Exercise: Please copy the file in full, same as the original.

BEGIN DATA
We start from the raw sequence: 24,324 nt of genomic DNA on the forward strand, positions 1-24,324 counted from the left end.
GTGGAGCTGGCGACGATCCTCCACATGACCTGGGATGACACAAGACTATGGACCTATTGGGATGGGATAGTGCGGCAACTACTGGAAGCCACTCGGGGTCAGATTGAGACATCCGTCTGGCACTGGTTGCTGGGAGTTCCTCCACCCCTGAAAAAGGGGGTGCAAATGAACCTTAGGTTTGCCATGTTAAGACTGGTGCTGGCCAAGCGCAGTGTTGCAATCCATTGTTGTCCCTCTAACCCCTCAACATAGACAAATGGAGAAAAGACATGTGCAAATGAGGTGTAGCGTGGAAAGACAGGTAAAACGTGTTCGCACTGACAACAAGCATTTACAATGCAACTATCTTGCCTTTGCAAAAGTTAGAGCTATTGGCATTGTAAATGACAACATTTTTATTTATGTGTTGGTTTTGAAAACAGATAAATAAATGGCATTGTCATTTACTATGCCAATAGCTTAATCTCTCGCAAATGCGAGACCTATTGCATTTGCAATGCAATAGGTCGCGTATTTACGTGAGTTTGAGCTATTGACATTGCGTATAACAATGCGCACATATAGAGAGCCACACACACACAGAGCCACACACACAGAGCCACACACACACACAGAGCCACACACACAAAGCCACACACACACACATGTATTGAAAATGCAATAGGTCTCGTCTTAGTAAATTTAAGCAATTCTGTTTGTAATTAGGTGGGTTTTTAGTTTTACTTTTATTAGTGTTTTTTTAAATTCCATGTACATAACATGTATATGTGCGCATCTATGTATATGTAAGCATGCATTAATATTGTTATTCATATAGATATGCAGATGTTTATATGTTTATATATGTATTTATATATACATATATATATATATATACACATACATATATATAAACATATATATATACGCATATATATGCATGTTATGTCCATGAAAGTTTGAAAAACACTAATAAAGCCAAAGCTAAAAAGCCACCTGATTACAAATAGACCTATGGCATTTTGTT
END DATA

We start from the raw sequence: 24,324 nt of genomic DNA on the forward strand, positions 1-24,324 counted from the left end.
GTGGAGCTGGCGACGATCCTCCACATGACCTGGGATGACACAAGACTATGGACCTATTGGGATGGGATAGTGCGGCAACTACTGGAAGCCACTCGGGGTCAGATTGAGACATCCGTCTGGCACTGGTTGCTGGGAGTTCCTCCACCCCTGAAAAAGGGGGTGCAAATGAACCTTAGGTTTGCCATGTTAAGACTGGTGCTGGCCAAGCGCAGTGTTGCAATCCATTGTTGTCCCTCTAACCCCTCAACATAGACAAATGGAGAAAAGACATGTGCAAATGAGGTGTAGCGTGGAAAGACAGGTAAAACGTGTTCGCACTGACAACAAGCATTTACAATGCAACTATCTTGCCTTTGCAAAAGTTAGAGCTATTGGCATTGTAAATGACAACATTTTTATTTATGTGTTGGTTTTGAAAACAGATAAATAAATGGCATTGTCATTTACTATGCCAATAGCTTAATCTCTCGCAAATGCGAGACCTATTGCATTTGCAATGCAATAGGTCGCGTATTTACGTGAGTTTGAGCTATTGACATTGCGTATAACAATGCGCACATATAGAGAGCCACACACACACAGAGCCACACACACAGAGCCACACACACACACAGAGCCACACACACAAAGCCACACACACACACATGTATTGAAAATGCAATAGGTCTCGTCTTAGTAAATTTAAGCAATTCTGTTTGTAATTAGGTGGGTTTTTAGTTTTACTTTTATTAGTGTTTTTTTAAATTCCATGTACATAACATGTATATGTGCGCATCTATGTATATGTAAGCATGCATTAATATTGTTATTCATATAGATATGCAGATGTTTATATGTTTATATATGTATTTATATATACATATATATATATATATACACATACATATATATAAACATATATATATACGCATATATATGCATGTTATGTCCATGAAAGTTTGAAAAACACTAATAAAGCCAAAGCTAAAAAGCCACCTGATTACAAATAGACCTATGGCATTTTGTT